OMF Content Feed

11 December 2018

30,000 children in Japan in institutions: adoption an opportunity to bless

Adoption at home

Our second child was adopted in Japan. Before getting married we had talked and prayed about adoption. We felt we had more love to give than for one child and that conceiving to become parents or adopting to become parents were equally special in God’s eyes. Embracing our precious, lively second son and seeing him grow in our family has continued to bring us immeasurable joy.

When a local friend came to visit just after we welcomed our baby, she had just learned she was pregnant with a third child. Three children is a large family in Japan. She thought she’d have to stop working, and another child seemed a significant trouble and financial burden. The previous week she’d been to a hospital to consult about abortion, but hadn’t fully decided what to do. When she held our one-month-old baby in her arms, her feelings settled. She knew it would be worth carrying her baby to birth. 

Now she has a beautiful little girl, she’s back at work, and is a very joyful mum. Later she shared, “Meeting your baby changed something in me. I had the strength to go through the pregnancy and am glad I did. When I was a student nurse, I used to volunteer at a children’s home. I used to think how good it would be to give a real home to them. I don’t know how I’d ever talk to my husband about such an idea, but we need families to adopt children in Japan.”

Adoption in Japan

The agency through which we met our son supports mothers in Japan in crisis and places babies in families for adoption in cooperation with local social services. “Special adoption” in Japan meant that we could eventually fully and legally become our child’s parents whereas “normal adoptions” leave some remaining rights with the birth mother. Japan only has about 500 special adoptions per year, and it must be completed before a child is six years old to be valid. It is very unusual for Japanese families to adopt or foster children. As bloodlines are culturally very important, sadly it is hard for the wider family, whose opinions matter, to think about accepting an adopted child.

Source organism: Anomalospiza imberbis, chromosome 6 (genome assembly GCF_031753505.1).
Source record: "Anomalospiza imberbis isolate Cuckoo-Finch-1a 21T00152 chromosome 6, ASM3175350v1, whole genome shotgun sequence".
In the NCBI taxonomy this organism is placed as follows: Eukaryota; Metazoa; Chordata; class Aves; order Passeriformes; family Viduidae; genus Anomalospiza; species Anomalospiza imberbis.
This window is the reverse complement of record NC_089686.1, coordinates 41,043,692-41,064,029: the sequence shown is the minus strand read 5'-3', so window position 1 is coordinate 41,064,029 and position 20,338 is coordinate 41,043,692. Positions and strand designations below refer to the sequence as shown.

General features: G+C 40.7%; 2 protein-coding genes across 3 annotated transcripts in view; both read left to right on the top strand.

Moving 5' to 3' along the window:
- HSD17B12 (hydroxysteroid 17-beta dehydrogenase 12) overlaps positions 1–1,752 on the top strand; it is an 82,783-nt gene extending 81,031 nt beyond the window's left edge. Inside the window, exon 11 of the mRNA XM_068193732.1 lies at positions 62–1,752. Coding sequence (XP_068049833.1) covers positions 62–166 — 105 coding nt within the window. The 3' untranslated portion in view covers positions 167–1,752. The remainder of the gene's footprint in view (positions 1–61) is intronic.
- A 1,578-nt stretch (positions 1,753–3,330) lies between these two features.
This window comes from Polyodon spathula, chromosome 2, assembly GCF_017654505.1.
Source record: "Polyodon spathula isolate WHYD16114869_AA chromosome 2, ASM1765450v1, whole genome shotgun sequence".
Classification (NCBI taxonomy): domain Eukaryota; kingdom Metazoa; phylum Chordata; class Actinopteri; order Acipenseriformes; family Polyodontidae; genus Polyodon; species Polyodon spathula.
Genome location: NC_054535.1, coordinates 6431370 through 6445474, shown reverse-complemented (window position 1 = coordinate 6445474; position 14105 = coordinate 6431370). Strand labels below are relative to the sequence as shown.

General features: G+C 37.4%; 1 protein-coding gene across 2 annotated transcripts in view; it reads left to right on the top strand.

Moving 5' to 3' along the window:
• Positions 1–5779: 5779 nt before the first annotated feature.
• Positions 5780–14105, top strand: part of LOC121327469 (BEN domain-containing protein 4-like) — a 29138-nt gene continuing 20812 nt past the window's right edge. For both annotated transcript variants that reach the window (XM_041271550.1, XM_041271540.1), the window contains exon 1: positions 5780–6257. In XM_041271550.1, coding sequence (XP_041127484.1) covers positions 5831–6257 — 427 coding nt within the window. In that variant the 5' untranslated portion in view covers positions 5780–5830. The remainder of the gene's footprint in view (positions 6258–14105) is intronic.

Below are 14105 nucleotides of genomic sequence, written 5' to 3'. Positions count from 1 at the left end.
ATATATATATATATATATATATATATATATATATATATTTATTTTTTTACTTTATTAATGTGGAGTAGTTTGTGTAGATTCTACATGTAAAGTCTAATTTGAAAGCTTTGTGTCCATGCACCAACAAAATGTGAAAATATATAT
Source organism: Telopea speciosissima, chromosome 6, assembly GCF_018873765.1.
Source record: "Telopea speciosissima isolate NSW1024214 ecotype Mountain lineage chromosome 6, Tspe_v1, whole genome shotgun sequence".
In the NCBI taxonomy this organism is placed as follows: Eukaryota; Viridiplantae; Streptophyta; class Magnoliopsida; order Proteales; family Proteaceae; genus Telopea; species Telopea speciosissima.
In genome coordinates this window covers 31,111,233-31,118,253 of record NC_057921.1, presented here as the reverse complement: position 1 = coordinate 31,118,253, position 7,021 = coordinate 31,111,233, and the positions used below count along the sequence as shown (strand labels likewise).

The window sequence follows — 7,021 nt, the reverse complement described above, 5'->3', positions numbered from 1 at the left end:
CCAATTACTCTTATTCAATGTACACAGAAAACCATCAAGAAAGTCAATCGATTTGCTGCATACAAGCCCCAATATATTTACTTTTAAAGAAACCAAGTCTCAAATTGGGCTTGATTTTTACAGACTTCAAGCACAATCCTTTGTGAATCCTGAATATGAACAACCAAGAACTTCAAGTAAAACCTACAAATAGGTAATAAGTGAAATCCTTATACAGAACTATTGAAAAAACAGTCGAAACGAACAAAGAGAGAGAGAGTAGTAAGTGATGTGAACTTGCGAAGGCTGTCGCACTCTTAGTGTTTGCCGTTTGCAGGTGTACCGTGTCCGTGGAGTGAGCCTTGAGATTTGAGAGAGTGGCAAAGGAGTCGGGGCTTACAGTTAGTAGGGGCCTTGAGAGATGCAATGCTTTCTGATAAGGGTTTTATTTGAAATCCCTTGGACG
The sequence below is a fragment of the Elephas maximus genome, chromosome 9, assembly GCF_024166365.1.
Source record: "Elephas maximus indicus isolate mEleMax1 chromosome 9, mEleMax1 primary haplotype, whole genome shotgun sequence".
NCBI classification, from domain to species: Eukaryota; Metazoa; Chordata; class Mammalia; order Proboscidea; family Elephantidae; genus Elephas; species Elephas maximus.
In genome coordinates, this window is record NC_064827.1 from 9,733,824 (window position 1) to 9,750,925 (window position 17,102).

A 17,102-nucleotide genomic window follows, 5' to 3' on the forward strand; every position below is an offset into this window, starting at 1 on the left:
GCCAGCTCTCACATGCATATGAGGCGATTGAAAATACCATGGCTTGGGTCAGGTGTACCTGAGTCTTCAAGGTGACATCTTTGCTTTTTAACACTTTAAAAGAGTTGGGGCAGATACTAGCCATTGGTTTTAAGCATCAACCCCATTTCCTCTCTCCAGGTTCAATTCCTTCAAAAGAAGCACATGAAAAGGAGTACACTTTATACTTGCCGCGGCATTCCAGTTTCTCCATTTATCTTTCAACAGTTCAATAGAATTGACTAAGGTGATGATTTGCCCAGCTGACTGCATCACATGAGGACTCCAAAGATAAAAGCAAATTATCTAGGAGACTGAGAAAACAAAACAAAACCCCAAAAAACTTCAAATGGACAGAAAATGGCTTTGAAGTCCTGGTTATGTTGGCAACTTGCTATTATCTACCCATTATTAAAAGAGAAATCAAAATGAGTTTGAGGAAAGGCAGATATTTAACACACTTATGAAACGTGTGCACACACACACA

Having experienced Japanese school for our older son, my heart aches when I think of the 30,000 or so children living in institutions in Japan, and those who come and go to school from there.^ I know how children here who are in any way different can be left out or talked about, and how important it is for a child to see his or her parent present at school events.

In April this year, the law changed, making it more difficult for non-Japanese families to adopt children in Japan. Another review of the law is under discussion, and it may become possible for Special Adoptions to be completed up to an older age, which is a good sign; but many more adoptive families are needed.

The Lord allowed our family to feel his heartbeat for the fatherless, the orphans, the struggling and marginalized single mothers. Through this, we’ve now got a new dimension in our prayers for Japan. Will you pray for Japan?

By Laura-Jane, an OMF missionary

^Estimates of how many children are in institutions vary. This article says around 30,000, others suggest the figure is closer to 40,000, for example, this one.

Updated 15 December, 2018.

Will you pray for Japan?

  • Pray that God’s kingdom will come for mums in crisis and children without families.
  • Pray the Lord will prepare Japanese young people, especially those who love him, to become adoptive parents, opening up the blessing of family and his love to children in need. 
  • Pray that churches will support Christians in adoption, and that this will be a witness and transforming influence on Japanese society as a whole for the glory of God.

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